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Planes sit on the tarmac at the Edmonton International Airport.Chris Bolin/The Globe and Mail

The Alberta government is strongly opposed to selling off Canada's airports and is calling for a national debate about federal efforts to court billions in private funds for major infrastructure projects.

In an interview with The Globe and Mail, Alberta Infrastructure Minister Brian Mason said he questions whether public/private partnerships are in the best interests of taxpayers.

The NDP government has already put a freeze on approving such arrangements in infrastructure, placing the province at odds with other provinces such as British Columbia and Ontario that have embraced the concept.

Mr. Mason said he's open to a discussion about the federal proposal for an infrastructure bank, but has strong concern that Ottawa is also looking at selling off federal assets such as airports.

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"There's no reason to sell them off," he said, warning that privatization will lead to higher costs for consumers and will not provide an advantage for Canada's airports. "But it will put billions and billions of dollars in the federal government's pockets that they can spend on other things, so I think what we need is a very, very robust national debate on this direction … I think the people of Canada would also have great concern if their key economic infrastructure is privatized."

The federal Liberal government announced this month that Ottawa will create a Canada Infrastructure Bank that would combine money with private investment from institutions such as private banks and pension funds to build infrastructure.

The federal government has also approved two studies of potential options regarding the full privatization of Canada's federally owned airports and other ports, but has not committed to proceeding in this direction.

The federal Liberals are engaged in general discussions with global investors about asset sales, but are using abstract terms such as "asset recycling" and an investment "flywheel" to describe the possibility of selling off federally owned infrastructure in order to fund new projects. In these discussions, existing assets are described as "brownfield" projects and new infrastructure is labelled as a "greenfield" investment.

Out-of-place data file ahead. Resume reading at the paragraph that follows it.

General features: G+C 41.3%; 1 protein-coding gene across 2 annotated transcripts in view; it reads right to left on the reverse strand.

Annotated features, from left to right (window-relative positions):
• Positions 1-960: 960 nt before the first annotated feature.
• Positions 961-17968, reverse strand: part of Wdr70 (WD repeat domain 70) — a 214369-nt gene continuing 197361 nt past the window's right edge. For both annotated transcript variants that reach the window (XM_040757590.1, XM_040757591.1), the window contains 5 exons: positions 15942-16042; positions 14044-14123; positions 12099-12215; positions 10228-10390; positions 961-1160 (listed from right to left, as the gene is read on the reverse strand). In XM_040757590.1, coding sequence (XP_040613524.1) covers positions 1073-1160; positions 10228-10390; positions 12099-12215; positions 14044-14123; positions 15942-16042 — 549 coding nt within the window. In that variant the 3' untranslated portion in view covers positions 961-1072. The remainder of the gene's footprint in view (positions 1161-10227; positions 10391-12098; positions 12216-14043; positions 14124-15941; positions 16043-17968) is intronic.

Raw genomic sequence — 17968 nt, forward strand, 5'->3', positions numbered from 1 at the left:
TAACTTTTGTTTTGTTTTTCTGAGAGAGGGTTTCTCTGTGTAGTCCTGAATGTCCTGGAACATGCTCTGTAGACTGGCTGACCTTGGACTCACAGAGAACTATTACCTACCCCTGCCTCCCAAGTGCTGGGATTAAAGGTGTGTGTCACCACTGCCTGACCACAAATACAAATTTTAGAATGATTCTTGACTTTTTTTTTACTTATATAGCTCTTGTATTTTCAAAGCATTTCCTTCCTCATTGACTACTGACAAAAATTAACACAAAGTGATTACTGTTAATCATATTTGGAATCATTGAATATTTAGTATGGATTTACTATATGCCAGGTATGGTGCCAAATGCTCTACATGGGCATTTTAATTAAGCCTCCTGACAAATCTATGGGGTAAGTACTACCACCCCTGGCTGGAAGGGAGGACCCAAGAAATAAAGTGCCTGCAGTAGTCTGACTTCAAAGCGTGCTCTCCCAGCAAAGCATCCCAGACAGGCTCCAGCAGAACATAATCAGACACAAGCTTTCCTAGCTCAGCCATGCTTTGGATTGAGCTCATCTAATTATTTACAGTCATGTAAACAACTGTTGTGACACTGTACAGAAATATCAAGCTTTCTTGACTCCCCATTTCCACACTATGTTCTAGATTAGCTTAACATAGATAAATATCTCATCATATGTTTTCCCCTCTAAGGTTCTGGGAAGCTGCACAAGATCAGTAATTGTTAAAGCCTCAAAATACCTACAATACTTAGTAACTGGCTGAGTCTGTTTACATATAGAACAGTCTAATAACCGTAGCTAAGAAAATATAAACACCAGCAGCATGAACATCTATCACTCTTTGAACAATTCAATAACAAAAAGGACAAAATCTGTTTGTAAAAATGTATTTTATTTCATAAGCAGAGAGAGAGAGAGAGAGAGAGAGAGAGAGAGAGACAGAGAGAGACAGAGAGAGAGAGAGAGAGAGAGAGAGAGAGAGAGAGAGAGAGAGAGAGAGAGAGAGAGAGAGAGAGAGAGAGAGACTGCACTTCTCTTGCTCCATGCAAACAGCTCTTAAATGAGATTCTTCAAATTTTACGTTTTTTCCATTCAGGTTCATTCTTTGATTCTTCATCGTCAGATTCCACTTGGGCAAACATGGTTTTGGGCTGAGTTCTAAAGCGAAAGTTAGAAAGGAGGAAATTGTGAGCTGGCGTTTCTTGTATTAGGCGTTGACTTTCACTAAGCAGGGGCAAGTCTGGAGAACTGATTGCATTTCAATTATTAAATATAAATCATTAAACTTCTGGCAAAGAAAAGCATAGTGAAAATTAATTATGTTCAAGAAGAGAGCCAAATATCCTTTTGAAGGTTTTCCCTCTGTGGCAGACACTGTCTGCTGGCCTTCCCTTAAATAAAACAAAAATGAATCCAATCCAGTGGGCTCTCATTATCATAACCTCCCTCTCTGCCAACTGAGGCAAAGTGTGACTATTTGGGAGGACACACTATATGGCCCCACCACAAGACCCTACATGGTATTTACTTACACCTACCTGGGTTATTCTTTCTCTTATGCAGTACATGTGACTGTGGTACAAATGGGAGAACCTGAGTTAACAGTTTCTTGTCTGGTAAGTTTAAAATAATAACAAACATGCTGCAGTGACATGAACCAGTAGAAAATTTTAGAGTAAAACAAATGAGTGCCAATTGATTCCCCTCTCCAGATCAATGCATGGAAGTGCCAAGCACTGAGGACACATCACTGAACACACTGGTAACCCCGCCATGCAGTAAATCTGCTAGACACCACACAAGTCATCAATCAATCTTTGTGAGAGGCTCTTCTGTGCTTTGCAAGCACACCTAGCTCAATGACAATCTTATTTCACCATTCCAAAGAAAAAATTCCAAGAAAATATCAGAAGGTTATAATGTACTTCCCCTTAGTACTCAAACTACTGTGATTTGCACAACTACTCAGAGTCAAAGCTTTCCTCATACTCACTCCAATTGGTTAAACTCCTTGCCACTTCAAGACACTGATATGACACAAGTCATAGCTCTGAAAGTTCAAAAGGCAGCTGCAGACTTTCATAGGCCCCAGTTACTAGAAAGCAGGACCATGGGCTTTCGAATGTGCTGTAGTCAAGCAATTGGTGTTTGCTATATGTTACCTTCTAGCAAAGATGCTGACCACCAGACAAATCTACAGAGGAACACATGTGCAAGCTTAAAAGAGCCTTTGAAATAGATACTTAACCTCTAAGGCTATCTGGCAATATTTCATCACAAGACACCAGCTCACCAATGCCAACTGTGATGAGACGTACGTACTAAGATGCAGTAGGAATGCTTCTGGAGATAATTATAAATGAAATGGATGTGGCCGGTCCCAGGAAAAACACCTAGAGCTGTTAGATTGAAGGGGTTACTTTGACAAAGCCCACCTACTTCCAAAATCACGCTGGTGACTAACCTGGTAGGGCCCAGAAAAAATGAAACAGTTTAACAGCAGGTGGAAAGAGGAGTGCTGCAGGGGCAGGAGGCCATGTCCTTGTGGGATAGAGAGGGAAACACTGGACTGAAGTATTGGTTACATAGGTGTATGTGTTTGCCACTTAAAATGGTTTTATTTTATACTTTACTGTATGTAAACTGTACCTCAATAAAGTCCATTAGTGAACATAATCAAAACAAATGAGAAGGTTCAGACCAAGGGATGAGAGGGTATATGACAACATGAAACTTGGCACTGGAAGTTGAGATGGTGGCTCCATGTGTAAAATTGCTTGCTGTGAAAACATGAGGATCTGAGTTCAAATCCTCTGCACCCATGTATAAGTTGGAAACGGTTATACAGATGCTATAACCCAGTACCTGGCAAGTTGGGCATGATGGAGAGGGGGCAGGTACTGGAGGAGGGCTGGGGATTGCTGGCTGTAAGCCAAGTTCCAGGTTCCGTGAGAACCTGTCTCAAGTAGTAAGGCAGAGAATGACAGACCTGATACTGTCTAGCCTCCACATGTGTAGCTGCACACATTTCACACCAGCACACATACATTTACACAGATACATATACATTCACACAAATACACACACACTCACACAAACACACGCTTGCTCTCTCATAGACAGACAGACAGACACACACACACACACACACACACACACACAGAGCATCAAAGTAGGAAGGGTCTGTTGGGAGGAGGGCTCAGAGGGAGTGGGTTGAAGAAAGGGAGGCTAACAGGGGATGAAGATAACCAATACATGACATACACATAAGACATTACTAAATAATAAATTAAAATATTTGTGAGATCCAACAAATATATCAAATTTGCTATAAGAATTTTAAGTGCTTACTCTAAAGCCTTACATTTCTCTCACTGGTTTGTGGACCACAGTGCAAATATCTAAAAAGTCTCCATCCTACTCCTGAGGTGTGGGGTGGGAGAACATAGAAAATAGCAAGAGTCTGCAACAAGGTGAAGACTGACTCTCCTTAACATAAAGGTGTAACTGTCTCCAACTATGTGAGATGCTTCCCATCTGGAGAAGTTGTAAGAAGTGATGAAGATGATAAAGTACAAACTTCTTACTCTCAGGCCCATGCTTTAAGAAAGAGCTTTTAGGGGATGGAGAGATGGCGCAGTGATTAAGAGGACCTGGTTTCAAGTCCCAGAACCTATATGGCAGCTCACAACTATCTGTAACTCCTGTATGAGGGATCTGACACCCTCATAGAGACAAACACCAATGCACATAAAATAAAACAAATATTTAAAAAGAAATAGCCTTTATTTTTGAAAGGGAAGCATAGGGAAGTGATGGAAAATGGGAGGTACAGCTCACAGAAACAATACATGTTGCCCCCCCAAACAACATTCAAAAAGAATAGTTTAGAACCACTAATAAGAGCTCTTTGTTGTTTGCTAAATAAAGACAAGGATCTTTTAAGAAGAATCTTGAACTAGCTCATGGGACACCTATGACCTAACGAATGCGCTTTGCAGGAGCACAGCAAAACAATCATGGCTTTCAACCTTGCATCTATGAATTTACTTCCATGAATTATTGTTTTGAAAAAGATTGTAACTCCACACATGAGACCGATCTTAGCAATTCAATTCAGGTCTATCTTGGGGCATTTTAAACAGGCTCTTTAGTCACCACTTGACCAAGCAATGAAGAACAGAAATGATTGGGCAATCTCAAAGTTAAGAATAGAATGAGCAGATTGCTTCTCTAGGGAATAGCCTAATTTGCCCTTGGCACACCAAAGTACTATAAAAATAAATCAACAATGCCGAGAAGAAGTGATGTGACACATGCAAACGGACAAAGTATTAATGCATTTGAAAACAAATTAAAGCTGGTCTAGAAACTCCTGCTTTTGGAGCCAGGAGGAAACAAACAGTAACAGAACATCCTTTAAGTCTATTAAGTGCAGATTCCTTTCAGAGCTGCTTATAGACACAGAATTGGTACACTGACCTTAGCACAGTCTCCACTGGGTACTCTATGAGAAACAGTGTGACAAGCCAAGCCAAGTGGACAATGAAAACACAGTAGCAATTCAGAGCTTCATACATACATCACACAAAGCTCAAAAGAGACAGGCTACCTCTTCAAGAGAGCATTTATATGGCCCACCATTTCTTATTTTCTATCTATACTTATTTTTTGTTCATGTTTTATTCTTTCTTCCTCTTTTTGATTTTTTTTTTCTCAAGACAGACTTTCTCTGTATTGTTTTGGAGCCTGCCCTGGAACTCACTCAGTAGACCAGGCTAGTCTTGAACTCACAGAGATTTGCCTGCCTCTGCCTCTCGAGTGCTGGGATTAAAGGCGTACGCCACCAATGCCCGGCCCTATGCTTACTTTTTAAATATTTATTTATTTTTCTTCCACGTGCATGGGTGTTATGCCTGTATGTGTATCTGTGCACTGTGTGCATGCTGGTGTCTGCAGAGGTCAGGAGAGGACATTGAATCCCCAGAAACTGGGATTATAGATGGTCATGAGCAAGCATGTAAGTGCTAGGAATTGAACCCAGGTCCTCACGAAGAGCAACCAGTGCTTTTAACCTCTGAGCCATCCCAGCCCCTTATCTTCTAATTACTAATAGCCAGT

Prime Minister Justin Trudeau used some of that language Monday in Toronto after a day of meetings with institutional investors.

"I think there are a number of different elements that people have been discussing, and looking at how to draw investment – some greenfield, some brownfield – some understanding that existing infrastructure is sometimes more attractive to certain pools of capital. The fact is we're very much in listening mode," he said.

Mr. Trudeau said the investors he met with Monday represented a total of $21-trillion in potential investment. The long list of investors included Canadian-based pension funds, insurance companies and banks as well as foreign-based investors including the Abu Dhabi Investment Authority, the Hong Kong Monetary Authority and the Olayan Group, based in Saudi Arabia.

Mr. Trudeau also acknowledged that some aspects of public/private partnerships, such as the potential for tolls and user fees, may not be popular.

"There's many different models that are being looked at, but obviously Canadians have very strong feelings about various models and we need to make sure that we're responding to Canadians' concerns," he said.

In September, the federal government hired Credit Suisse AG to study several options related to the privatization of Canadian airports. Then, on Monday, the government announced it had hired investment bank Morgan Stanley Canada Ltd. to conduct a similar study of the potential privatization of 18 Canadian ports.

Federal Transport Minister Marc Garneau told The Globe and Mail Thursday that no decisions have been made related to selling government assets such as airports. He noted that an independent review of the Canada Transportation Act recommended earlier this year that the government should consider such a move and that is why Ottawa is studying the idea.

"We're just looking at these things. No decisions have been made," he said, after appearing before a House of Commons committee. "But in terms of airports, the No. 1 priority, as I've said, is the customer. The traveller. We will do things in the interests of the travelling public. That will be the overarching decision or driver that will decide anything that we do."